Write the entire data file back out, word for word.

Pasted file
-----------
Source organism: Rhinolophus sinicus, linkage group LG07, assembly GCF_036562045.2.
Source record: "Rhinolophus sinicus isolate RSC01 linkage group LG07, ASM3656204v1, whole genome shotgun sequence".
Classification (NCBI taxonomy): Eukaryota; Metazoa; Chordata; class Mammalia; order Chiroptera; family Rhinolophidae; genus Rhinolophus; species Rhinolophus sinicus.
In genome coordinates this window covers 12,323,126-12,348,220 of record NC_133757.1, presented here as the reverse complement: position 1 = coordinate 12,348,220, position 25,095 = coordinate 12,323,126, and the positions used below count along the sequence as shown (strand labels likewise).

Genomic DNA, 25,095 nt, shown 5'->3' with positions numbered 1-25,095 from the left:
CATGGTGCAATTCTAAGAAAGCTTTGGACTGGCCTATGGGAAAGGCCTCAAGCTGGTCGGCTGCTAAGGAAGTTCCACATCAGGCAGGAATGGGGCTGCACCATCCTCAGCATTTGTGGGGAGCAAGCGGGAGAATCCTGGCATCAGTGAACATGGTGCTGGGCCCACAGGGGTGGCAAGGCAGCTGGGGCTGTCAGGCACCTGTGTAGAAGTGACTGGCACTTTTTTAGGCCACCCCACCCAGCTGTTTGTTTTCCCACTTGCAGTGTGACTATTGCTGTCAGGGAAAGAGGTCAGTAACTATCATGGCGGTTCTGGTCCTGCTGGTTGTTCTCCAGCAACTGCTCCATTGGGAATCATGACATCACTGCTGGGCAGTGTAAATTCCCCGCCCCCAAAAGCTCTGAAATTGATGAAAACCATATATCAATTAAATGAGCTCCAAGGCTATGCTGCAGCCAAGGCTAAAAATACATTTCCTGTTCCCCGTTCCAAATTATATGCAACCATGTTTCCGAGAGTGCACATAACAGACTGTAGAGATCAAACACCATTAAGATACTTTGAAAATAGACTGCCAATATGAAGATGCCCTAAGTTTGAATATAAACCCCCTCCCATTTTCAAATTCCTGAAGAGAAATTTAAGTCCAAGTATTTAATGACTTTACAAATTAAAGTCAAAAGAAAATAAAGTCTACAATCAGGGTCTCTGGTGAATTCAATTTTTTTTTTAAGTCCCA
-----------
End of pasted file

Source organism: Rhinolophus sinicus, linkage group LG07, assembly GCF_036562045.2.
Source record: "Rhinolophus sinicus isolate RSC01 linkage group LG07, ASM3656204v1, whole genome shotgun sequence".
Classification (NCBI taxonomy): Eukaryota; Metazoa; Chordata; class Mammalia; order Chiroptera; family Rhinolophidae; genus Rhinolophus; species Rhinolophus sinicus.
In genome coordinates this window covers 12,323,126-12,348,220 of record NC_133757.1, presented here as the reverse complement: position 1 = coordinate 12,348,220, position 25,095 = coordinate 12,323,126, and the positions used below count along the sequence as shown (strand labels likewise).

Genomic DNA, 25,095 nt, shown 5'->3' with positions numbered 1-25,095 from the left:
CATGGTGCAATTCTAAGAAAGCTTTGGACTGGCCTATGGGAAAGGCCTCAAGCTGGTCGGCTGCTAAGGAAGTTCCACATCAGGCAGGAATGGGGCTGCACCATCCTCAGCATTTGTGGGGAGCAAGCGGGAGAATCCTGGCATCAGTGAACATGGTGCTGGGCCCACAGGGGTGGCAAGGCAGCTGGGGCTGTCAGGCACCTGTGTAGAAGTGACTGGCACTTTTTTAGGCCACCCCACCCAGCTGTTTGTTTTCCCACTTGCAGTGTGACTATTGCTGTCAGGGAAAGAGGTCAGTAACTATCATGGCGGTTCTGGTCCTGCTGGTTGTTCTCCAGCAACTGCTCCATTGGGAATCATGACATCACTGCTGGGCAGTGTAAATTCCCCGCCCCCAAAAGCTCTGAAATTGATGAAAACCATATATCAATTAAATGAGCTCCAAGGCTATGCTGCAGCCAAGGCTAAAAATACATTTCCTGTTCCCCGTTCCAAATTATATGCAACCATGTTTCCGAGAGTGCACATAACAGACTGTAGAGATCAAACACCATTAAGATACTTTGAAAATAGACTGCCAATATGAAGATGCCCTAAGTTTGAATATAAACCCCCTCCCATTTTCAAATTCCTGAAGAGAAATTTAAGTCCAAGTATTTAATGACTTTACAAATTAAAGTCAAAAGAAAATAAAGTCTACAATCAGGGTCTCTGGTGAATTCAATTTTTTTTTTAAGTCCCA